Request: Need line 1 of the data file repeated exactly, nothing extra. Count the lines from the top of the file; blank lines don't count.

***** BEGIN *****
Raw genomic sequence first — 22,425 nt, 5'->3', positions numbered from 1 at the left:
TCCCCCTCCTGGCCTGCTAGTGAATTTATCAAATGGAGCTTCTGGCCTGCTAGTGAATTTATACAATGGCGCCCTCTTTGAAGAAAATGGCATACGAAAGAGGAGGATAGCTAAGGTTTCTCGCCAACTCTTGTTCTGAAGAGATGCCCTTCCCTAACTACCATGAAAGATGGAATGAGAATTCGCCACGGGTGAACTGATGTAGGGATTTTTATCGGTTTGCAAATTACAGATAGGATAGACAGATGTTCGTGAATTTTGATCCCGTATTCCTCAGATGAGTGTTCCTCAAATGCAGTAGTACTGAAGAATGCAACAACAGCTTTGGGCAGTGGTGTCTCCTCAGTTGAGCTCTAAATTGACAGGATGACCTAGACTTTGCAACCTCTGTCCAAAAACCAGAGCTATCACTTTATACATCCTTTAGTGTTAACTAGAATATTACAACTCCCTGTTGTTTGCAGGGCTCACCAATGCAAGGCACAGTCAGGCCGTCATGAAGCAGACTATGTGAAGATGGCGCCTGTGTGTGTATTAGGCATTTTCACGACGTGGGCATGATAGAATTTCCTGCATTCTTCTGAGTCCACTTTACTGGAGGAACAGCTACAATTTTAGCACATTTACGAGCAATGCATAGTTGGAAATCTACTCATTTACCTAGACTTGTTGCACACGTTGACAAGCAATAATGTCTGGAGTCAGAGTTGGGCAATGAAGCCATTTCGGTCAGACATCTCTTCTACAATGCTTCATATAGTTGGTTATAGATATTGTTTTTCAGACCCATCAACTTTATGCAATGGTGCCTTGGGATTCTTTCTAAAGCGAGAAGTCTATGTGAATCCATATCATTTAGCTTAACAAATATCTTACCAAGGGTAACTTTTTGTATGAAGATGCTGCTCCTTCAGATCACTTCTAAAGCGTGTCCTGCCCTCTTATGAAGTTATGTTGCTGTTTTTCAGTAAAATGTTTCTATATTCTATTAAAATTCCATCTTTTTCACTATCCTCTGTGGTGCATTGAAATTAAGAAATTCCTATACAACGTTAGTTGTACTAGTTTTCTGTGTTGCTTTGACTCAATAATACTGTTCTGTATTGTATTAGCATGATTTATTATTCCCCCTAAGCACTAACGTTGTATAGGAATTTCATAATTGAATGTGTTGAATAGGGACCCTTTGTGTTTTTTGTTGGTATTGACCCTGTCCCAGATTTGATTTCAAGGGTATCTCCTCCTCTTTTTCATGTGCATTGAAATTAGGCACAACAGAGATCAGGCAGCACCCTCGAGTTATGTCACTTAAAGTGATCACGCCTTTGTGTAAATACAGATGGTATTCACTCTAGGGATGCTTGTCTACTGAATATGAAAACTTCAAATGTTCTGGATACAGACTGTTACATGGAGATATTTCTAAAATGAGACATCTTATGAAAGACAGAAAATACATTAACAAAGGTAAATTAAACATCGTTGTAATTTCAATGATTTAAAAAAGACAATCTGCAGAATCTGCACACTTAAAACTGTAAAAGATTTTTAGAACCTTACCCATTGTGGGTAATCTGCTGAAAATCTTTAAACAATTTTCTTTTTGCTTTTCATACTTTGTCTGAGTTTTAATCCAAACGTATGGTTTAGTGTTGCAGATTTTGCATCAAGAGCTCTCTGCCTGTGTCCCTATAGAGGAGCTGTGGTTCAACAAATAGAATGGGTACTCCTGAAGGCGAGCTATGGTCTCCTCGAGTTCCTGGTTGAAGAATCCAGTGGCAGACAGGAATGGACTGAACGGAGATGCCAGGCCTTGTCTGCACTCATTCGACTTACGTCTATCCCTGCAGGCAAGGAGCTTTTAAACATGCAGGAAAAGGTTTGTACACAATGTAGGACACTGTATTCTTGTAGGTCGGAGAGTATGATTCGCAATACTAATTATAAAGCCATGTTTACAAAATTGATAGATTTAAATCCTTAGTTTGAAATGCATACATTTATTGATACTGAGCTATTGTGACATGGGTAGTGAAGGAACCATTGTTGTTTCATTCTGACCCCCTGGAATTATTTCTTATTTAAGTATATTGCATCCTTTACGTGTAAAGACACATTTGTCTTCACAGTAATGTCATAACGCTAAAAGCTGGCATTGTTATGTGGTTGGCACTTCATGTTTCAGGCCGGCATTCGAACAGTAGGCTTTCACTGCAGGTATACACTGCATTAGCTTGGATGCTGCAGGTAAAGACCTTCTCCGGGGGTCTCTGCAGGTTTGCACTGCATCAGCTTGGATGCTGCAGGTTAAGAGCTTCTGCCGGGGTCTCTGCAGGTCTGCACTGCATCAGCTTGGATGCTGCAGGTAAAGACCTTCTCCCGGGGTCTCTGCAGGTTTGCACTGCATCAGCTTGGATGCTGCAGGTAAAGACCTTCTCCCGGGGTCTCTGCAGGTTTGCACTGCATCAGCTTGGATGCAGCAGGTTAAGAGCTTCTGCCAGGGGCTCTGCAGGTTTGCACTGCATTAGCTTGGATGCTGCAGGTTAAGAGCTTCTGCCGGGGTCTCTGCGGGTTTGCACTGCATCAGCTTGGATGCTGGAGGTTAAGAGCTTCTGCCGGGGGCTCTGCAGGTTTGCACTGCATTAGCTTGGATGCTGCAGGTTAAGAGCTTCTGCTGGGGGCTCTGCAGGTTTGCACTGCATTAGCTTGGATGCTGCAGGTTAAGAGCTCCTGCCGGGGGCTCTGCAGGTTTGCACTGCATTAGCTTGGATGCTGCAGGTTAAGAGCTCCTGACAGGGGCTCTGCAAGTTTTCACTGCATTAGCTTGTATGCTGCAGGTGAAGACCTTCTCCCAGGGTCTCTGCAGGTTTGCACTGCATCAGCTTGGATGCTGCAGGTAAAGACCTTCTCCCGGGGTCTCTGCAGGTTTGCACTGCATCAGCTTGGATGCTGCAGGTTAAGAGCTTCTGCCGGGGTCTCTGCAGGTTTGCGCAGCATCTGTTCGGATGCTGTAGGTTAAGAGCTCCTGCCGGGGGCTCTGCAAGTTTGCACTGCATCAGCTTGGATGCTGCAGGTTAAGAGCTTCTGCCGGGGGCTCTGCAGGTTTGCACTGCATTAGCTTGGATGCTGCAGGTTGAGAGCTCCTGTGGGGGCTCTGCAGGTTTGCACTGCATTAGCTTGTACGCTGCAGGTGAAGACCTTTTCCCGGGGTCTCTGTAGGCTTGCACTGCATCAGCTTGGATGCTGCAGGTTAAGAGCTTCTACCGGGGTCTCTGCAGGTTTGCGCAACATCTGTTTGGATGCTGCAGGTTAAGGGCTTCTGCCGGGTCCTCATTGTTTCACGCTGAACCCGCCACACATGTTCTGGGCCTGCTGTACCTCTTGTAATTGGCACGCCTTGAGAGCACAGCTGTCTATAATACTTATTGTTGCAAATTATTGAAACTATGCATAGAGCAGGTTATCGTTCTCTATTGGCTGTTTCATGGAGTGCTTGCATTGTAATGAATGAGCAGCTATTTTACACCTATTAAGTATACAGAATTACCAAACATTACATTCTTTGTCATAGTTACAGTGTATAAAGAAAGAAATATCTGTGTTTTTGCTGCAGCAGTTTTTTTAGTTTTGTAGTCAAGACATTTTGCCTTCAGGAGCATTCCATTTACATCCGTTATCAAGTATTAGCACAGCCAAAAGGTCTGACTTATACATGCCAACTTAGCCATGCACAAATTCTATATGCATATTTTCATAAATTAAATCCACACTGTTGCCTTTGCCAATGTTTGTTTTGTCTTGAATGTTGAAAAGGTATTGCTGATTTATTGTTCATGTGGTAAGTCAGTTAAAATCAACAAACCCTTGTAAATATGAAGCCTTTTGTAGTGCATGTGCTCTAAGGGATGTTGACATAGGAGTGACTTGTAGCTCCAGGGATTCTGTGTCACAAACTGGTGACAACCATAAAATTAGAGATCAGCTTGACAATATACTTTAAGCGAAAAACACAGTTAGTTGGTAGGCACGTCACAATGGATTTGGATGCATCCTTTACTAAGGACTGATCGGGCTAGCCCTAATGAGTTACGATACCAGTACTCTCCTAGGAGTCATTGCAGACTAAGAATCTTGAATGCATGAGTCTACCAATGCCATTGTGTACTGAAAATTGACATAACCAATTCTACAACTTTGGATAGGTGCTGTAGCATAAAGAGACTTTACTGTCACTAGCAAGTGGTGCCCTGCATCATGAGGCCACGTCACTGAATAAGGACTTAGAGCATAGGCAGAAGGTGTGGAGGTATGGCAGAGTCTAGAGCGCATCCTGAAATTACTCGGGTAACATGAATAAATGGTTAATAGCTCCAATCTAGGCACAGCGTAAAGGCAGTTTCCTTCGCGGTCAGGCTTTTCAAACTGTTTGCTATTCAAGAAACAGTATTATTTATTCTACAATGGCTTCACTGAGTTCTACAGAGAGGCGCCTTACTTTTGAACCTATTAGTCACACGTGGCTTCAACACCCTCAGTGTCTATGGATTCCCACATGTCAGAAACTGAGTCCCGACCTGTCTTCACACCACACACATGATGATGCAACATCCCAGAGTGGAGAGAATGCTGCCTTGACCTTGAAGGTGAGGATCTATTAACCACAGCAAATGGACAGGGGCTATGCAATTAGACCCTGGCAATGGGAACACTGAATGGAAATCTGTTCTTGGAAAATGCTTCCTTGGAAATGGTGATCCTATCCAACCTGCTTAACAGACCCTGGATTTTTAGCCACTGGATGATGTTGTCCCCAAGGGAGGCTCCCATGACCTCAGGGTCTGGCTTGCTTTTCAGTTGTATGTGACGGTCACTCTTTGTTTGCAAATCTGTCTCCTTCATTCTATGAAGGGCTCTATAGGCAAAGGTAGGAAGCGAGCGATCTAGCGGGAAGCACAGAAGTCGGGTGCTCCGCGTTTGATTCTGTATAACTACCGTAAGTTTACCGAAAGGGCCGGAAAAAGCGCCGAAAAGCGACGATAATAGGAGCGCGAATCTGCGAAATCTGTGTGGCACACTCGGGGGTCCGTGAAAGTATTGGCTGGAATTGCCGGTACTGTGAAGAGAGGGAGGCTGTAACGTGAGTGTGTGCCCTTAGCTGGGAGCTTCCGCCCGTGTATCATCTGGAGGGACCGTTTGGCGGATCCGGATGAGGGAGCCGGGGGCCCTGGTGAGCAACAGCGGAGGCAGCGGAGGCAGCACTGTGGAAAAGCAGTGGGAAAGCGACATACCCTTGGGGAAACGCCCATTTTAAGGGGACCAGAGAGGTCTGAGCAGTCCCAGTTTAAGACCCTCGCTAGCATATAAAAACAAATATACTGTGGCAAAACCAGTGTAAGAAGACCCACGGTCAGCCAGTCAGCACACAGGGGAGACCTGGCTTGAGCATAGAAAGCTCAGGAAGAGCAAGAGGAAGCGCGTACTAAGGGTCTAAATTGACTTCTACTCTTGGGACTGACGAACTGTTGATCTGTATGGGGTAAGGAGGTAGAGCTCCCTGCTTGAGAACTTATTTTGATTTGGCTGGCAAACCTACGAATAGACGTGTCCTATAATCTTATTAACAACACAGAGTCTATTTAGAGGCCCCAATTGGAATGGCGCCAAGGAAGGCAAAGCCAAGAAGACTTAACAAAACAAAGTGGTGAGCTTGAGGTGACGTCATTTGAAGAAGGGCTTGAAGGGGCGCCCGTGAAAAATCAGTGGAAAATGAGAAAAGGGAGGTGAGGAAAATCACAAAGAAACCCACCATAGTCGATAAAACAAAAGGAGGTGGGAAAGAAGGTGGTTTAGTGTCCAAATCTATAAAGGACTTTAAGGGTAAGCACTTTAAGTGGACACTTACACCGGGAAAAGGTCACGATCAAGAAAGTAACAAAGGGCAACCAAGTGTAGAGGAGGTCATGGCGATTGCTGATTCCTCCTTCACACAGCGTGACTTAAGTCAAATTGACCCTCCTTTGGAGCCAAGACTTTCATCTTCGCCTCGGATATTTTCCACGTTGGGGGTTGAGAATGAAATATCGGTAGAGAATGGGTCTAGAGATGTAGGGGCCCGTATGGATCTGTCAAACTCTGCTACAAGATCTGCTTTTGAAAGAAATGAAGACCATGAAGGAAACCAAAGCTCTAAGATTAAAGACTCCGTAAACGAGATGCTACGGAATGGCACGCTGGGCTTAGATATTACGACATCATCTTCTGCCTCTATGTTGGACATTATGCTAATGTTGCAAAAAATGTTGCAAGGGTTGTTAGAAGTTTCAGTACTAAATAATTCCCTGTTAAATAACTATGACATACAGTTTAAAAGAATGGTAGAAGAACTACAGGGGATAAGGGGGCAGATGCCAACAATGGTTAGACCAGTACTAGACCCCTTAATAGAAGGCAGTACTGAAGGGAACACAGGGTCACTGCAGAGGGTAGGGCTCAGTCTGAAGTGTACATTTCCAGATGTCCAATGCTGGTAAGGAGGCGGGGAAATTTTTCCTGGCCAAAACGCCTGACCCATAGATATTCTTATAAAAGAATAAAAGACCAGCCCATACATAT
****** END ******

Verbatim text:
Raw genomic sequence first — 22,425 nt, 5'->3', positions numbered from 1 at the left: